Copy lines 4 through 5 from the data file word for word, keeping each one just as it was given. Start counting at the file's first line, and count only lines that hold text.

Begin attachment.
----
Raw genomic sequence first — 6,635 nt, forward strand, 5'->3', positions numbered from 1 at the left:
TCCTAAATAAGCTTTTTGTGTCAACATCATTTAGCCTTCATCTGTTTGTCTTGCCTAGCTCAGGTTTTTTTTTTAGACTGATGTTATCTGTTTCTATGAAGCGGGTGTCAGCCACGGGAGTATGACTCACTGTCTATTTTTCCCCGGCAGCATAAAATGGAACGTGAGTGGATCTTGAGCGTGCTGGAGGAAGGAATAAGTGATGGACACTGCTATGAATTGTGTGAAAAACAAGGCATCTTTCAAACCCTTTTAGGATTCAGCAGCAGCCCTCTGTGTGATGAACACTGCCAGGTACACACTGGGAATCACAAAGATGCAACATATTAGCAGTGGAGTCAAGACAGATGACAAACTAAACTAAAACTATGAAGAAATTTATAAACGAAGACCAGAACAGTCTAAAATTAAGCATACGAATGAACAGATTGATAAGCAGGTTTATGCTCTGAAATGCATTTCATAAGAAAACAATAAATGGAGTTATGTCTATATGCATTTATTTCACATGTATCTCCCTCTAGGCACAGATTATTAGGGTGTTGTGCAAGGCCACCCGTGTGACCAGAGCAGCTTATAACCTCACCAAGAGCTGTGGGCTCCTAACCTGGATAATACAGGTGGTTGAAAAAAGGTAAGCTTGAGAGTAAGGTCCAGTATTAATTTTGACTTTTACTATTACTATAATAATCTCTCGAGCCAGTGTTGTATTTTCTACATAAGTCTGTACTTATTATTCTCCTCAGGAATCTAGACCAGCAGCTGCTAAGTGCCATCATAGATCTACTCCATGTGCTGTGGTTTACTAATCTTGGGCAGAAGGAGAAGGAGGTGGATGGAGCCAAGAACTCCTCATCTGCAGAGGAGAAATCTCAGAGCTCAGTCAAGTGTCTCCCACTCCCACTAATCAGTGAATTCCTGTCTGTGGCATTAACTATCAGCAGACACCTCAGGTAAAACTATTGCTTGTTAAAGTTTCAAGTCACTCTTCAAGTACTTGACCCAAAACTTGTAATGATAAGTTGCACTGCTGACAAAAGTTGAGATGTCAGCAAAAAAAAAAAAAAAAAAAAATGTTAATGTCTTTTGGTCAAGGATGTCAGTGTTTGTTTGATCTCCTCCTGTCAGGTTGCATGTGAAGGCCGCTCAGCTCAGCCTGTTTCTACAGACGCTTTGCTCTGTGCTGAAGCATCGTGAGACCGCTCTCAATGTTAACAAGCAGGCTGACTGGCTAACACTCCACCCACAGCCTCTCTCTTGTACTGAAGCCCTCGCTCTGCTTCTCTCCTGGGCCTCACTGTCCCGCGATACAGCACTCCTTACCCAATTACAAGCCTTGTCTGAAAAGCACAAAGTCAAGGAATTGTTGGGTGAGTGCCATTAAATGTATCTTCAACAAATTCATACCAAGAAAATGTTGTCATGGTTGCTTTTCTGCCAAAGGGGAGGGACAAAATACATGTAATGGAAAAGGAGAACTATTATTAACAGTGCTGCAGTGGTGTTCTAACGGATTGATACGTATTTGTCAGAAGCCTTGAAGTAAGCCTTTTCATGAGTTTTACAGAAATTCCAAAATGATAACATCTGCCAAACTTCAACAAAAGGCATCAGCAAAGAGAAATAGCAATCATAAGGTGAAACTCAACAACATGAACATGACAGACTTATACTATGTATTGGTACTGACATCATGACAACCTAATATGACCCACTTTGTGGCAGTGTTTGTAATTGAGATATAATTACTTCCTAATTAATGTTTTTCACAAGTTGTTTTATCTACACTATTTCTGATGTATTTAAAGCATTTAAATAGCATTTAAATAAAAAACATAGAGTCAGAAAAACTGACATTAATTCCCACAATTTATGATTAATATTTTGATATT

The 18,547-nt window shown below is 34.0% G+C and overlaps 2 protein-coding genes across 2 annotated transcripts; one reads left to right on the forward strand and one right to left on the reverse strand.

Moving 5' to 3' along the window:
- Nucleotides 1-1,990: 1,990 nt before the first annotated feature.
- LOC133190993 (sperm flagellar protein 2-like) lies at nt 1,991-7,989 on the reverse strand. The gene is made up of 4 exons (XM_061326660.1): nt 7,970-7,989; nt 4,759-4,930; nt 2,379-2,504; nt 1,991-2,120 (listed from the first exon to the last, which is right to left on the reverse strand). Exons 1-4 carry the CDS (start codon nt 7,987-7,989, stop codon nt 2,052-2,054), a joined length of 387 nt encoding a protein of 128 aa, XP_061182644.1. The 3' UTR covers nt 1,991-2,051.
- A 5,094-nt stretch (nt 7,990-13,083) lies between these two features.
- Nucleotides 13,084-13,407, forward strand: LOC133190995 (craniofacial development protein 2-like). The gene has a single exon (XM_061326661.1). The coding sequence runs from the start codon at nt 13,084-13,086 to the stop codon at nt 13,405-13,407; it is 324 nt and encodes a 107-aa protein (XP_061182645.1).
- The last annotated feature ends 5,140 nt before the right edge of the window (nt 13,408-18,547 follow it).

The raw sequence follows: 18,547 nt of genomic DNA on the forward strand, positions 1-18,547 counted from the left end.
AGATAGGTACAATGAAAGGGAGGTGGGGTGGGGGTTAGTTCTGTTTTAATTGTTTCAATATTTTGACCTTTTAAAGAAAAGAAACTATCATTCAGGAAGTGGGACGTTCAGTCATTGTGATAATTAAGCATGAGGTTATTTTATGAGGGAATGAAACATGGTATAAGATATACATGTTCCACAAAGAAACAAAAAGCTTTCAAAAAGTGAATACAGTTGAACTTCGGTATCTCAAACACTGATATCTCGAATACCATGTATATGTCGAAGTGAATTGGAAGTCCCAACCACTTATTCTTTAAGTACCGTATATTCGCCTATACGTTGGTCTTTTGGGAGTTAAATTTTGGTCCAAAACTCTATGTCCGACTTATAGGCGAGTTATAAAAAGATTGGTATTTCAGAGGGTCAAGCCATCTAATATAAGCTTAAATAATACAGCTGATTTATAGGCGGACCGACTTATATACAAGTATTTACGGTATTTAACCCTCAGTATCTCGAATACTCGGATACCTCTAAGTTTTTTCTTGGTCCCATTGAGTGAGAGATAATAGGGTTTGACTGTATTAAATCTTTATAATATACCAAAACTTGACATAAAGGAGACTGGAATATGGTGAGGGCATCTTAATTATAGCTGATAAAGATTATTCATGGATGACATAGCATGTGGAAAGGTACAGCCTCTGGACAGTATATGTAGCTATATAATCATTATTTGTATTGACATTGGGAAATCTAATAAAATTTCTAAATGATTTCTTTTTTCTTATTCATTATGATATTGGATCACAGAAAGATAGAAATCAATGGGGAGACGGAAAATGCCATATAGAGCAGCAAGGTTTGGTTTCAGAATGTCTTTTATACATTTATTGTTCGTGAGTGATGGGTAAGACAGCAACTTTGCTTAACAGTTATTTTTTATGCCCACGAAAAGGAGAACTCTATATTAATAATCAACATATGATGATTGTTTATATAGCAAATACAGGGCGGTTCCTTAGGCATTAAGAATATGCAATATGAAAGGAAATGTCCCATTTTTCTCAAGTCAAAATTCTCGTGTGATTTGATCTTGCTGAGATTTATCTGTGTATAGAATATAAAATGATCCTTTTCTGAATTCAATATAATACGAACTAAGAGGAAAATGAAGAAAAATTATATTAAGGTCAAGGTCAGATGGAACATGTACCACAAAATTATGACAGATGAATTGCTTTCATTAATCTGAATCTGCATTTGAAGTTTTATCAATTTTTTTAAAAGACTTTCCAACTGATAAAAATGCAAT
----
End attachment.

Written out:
Moving 5' to 3' along the window:
- Nucleotides 1-1,990: 1,990 nt before the first annotated feature.